The Coast News Group
DVDs and clothes sit atop bins in a wooded area adjacent to Encinitas Boulevard. Photo by Jordan P. Ingram
In this image from last August, DVDs and clothes sit atop bins in a wooded area adjacent to Encinitas Boulevard. Photo by Jordan P. Ingram
Community CommentaryOpinion

Commentary: Homeless count reveals failures in Encinitas plan

By Garvin Walsh

As reported earlier this week by The Coast News, the latest data on Homelessness in San Diego County show that the homeless population in the county has grown more than 10% during the past two years. 

The data also reveal that, within the region, the experience of the numerous localities surveyed has varied widely. 

As shown in the accompanying table, Encinitas was a distinct outlier, up 74% compared to the average of only 14.6% among other nearby communities.  The comparison is stark.

Cities 2020   2022    %Change

Encinitas 65   113     73.8%

Carlsbad 148   118   -20.3%

Oceanside 408   514     26.0%

San Marcos 8   12     50.0%

Vista 100   117     17.0%

Total 729   874     19.9%

Total (- Enc) 664       761        14.6%

SD County 7,638   8,427     10.3%

Source: SD Regional Task Force on Homelessness


Another noteworthy result was Carlsbad, which enjoyed a 20% homeless decline. 

It’s very likely that policy changes in Carlsbad account for that reduction. During the past year Carlsbad has taken steps to be less accommodating to transients  — new ordinances have been enacted to inhibit anti-social behavior, and enforcement of local laws, by a police force subject to the control of elected officials, has also been a deterrent.

In contrast, Encinitas’ homeless policy is embodied in the Homeless Action Plan (HAP) enacted in early 2021. 

Without belaboring an analysis of that plan and ignoring its dubious origins, suffice to say that the city’s approach has been to support nonprofit efforts that aid the homeless population, including the provision of a small quantum of temporary housing. 

It is not far wrong to conclude that the HAP serves to maintain the homeless population in its present misery. 

It allows Mayor Blakespear and her City Council to check the “do something” box, but it will not provide any relief from the problem. 

Notably, the HAP does not substantively address either of the two major pathologies associated with homelessness: drug abuse and mental illness. 

The entirety of its action recommendation in this regard is this: “The City must actively engage the County in providing services for persons with severe mental illness, substance use disorders, and other behavioral health resources, as these are provided by the County Health Department.” (HAP, p. 21).

In the 15 months since the passage of the plan, no practical steps have been taken to pursue that recommendation, reinforcing the view that the plan is nothing more than window dressing.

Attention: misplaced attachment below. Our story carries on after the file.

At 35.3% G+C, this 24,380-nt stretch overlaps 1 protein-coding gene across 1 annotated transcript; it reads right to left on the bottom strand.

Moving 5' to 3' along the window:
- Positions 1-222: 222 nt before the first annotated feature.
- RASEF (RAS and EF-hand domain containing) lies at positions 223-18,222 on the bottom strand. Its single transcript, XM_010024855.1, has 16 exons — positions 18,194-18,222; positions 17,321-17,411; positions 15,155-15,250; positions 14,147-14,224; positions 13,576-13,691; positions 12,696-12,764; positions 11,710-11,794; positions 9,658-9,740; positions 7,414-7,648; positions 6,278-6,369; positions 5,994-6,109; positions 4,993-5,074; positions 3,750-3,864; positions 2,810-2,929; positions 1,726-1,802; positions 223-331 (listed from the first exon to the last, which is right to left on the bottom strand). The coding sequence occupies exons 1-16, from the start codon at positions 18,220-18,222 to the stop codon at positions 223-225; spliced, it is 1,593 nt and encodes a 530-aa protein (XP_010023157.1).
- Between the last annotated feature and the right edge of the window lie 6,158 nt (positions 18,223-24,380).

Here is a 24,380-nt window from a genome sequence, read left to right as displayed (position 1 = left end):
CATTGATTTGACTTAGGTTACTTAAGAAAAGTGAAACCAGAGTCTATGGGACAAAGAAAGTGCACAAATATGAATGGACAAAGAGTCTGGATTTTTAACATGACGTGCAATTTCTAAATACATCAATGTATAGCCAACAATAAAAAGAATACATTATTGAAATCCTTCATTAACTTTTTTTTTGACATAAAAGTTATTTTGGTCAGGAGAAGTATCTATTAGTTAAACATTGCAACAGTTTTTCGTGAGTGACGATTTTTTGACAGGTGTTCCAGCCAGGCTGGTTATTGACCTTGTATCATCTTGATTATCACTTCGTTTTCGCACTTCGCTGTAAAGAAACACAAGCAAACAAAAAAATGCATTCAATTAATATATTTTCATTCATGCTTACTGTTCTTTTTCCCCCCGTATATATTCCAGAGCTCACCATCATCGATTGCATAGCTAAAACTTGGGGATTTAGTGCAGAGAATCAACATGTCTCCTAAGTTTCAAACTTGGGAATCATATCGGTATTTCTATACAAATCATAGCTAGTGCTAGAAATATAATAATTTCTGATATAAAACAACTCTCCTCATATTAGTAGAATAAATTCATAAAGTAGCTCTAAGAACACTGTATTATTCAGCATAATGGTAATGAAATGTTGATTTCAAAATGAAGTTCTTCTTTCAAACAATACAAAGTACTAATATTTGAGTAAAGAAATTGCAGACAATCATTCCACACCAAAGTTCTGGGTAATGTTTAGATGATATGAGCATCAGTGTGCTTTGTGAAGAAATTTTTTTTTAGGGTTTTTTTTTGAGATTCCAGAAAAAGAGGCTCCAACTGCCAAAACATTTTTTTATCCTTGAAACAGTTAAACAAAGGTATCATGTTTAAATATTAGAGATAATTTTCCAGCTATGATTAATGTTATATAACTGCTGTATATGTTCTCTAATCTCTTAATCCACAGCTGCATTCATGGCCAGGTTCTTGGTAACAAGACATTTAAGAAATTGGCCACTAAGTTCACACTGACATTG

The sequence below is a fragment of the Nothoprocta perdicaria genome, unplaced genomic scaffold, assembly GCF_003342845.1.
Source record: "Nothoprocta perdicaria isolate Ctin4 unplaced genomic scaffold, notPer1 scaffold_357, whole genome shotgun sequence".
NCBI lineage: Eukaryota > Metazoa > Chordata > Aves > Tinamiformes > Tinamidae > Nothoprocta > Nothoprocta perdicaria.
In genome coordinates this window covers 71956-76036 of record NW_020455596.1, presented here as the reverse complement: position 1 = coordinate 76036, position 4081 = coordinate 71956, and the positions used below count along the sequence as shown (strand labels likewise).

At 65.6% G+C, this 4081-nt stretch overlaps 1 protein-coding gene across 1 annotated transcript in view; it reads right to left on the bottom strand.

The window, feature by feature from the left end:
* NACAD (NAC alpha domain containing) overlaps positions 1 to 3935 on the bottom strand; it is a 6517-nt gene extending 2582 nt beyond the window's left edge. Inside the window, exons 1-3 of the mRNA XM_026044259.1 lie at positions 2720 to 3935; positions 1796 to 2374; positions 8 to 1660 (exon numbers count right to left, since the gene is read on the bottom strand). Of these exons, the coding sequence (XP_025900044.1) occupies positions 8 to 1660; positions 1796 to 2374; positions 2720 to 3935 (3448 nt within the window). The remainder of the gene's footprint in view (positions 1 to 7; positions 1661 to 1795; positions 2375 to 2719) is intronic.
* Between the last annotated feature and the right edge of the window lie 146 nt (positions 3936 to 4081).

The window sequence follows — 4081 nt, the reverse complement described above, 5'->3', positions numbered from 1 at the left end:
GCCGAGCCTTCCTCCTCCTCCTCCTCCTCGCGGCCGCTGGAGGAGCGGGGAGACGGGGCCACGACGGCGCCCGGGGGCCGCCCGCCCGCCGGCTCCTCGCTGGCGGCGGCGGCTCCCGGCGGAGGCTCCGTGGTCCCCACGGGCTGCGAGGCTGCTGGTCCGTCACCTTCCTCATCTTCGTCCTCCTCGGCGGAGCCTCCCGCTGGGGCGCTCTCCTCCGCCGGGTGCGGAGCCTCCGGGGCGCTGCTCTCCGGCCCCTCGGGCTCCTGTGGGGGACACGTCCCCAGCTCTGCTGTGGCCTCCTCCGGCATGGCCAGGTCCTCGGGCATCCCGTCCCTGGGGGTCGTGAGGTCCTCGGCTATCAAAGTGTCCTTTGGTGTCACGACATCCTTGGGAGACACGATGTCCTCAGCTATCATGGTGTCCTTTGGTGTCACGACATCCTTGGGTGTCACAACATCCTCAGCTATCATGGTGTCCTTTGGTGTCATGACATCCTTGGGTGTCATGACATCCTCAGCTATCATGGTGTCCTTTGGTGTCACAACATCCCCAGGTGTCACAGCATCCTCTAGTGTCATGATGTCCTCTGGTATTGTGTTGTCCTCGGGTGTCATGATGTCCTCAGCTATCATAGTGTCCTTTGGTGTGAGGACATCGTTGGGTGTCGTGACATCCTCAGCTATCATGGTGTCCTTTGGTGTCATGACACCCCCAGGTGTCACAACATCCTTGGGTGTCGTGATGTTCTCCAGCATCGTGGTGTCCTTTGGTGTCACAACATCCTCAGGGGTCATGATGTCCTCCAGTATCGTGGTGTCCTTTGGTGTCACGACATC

Perhaps the important aspect of the homeless problem is its likely association with crime. 

Almost exactly one year ago The Coast News featured a commentary from Encinitas resident (and now City Council candidate) Julie Thunder, in which a 2020 surge in local crime was reported. 

Crime increased 55%, compared to 1% for the wider region. The author suggested that the apparent increase in homelessness may have been a driver behind the rising incidence of crime. 

Similarly, the same question was raised by others on social media, such as Facebook and NextDoor.  Indeed, the animating feature of “Encinitas Watchdog,” a Facebook page established by local resident Jeff Morris (now a candidate for mayor of Encinitas), has been an ongoing examination of the link between homelessness and crime.

Now we have more evidence of a continuing crime surge in Encinitas.  As reported here Encinitas in 2021 saw crime increase 31%, compared to 9% in San Diego County.

This latest piece of the puzzle seems to confirm the anecdotal evidence:  homelessness in Encinitas is up sharply. 

Beyond dispute, rising homelessness and crime are positively and contemporaneously correlated. It’s true, correlation is not causation, but it’s time for our common sense instincts to turn to a policy of deterrence and constructive engagement. 

The City of Encinitas should abandon the policy of lip service embodied in its Homeless Action Plan.

Garvin Walsh is a resident of Cardiff-by-the-Sea.

1 comment

steve333 May 26, 2022 at 3:05 pm

Catherine Blakespear and the entire City Council have been an unmitigated disaster for Encinitas.
Blakespear would spread her misguided policies Statewide should she be elected to the State Senate.
It’s time to clean house in Encinitas and vote for either Democrat Joe Kerr or Republican Matt Gunderson for State Senate, both far superior choices to Blakespear.

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